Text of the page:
Duma Team Chyulu Update: 01 February 2009

Duma Team Chyulu Update: 01 February 2009

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Participants:

James Mbuthia – team leader Julius Kyalo David Wambua Isaiah Ndei Daniel Lekoiten 2 KWS rangers

Area of operation:

During the month of February the Chyulu team patrolled the following areas: Gazi, Kanani, Kiboko and KARI

ARRESTS 6 • 3 Bush meat poachers. • 3 Charcoal burners.

115 SNARES

OPERATION OBJECTIVES.

• To strike the Gazi hotspots which are currently without a desnaring team and monitor the poaching situation. • To gather the necessary intelligence and obtain information on poaching trends in the area. • To design the patrol process and finally apprehend those indulging in illegal activities. • To examine and dominate the poaching hotspots in the target areas. • To suggest the appropriate strategies to alleviate the illegal vices.

INTRODUCTION. The loss of biodiversity in the country and particularly in the Tsavo Conservation area has reached shocking levels. Consumptive utilization of wild flora and fauna has far reaching social-economic and ecological implications. Animal loss through poaching, especially though snaring, lamping, bows and arrows is very high. Without animals, the tourism industry will most likely collapse leading to unemployment. The current food crisis has affected wildlife seriously in that people are now turning to it as source of food to supplement their diet. More people are being arrested in the park and the ranches for commercial bush meat trade offences. Trade in ivory is also very high and the African elephant is once again under threat. Poachers are being financed by those who benefit with the business at the international market. Illegal logging, charcoal burning and over harvesting of trees for herbal medicine or wood carving is astonishing. Since the challenge is already with us, it is Important for the relevant stakeholders to complement each other and fight the vices from a common front.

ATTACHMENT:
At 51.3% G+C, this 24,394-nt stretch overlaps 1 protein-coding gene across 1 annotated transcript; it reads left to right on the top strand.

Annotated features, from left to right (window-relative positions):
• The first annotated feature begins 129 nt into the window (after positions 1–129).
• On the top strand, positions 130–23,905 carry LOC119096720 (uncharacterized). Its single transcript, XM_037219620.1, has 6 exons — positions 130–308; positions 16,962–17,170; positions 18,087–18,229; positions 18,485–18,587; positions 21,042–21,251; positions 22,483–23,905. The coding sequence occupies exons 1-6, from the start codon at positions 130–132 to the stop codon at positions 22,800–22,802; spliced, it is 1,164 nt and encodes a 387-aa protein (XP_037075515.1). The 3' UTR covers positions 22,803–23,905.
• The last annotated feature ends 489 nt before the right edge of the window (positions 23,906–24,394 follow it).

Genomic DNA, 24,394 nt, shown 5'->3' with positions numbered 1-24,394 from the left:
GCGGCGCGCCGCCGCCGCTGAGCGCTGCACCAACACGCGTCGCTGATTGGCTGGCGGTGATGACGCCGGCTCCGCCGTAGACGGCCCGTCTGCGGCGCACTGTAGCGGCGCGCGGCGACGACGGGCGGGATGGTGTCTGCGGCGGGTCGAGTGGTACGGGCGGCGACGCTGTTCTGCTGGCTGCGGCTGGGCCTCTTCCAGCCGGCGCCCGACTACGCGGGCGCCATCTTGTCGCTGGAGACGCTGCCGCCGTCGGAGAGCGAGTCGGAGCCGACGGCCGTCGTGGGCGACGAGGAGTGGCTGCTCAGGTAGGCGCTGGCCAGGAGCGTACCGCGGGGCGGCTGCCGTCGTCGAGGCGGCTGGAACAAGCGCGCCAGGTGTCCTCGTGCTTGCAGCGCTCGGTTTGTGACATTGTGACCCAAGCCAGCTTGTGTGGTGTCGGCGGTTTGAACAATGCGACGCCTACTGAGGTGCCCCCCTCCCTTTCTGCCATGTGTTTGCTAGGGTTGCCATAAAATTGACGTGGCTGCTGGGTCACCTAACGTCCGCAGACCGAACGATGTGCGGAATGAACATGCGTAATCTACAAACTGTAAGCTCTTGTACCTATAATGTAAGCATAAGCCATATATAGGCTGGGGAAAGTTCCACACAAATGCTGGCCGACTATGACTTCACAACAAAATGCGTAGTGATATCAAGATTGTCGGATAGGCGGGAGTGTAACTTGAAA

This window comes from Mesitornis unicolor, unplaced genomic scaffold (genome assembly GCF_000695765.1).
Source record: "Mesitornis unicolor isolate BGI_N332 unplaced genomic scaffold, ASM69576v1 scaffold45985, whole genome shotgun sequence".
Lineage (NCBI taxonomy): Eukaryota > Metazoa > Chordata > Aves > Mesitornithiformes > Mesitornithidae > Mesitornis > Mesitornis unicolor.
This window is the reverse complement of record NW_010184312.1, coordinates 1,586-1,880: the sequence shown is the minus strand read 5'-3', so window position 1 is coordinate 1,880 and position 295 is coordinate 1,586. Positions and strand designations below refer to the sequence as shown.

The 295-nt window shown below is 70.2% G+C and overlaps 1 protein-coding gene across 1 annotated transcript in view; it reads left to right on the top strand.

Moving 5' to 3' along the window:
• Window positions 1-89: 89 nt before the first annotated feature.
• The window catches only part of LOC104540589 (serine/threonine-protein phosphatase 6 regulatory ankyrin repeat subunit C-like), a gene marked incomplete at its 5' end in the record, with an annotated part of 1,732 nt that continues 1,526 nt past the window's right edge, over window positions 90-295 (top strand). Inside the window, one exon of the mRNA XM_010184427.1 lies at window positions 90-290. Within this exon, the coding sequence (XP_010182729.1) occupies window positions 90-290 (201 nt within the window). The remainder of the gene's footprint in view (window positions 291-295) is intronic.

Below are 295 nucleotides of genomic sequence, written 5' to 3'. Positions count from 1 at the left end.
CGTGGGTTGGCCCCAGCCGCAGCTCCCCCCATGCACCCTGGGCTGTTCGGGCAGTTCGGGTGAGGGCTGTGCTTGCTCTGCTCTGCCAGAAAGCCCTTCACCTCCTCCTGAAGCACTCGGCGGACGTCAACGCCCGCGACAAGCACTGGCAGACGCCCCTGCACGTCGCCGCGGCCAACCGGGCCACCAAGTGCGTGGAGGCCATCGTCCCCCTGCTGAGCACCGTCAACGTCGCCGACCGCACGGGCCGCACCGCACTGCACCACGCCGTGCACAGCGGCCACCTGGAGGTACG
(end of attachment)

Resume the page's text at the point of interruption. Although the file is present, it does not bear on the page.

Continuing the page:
FINDINGS

Gazi-Tsavo East

The Gazi area that once had a full time desnaring team is an important poaching hotspot. The team patrolled along the river from Cotters to Gazi and arrested 2 bush meat poachers.

They were sighted as they crossed the river from the Mwakila area heading towards the Yatta. 115 snares were lifted, from small to large snares as well as bird traps.
Generally the area was a serious hotspot with reported cases of elephant poaching which we were unfortunately unable to confirm.

KARI / Kanani

This operation was a follow up of last month poaching report in the same area. Being a lamping period the team had to patrol during the day and ambush during the night. The team arrested one bush meat poacher within the KARI / Kanani area.

The poacher was together with 5 other poachers all of whom escaped in different directions. The extent at which bush meat is being harvested is quite astonishing as the drought continues to bite. Poaching in the ranches has been reported. The team chased a gang of 10 poachers who were heading towards Ikoyo, past the railway line. We could not catch up with them. The team will be re visiting the same area next month.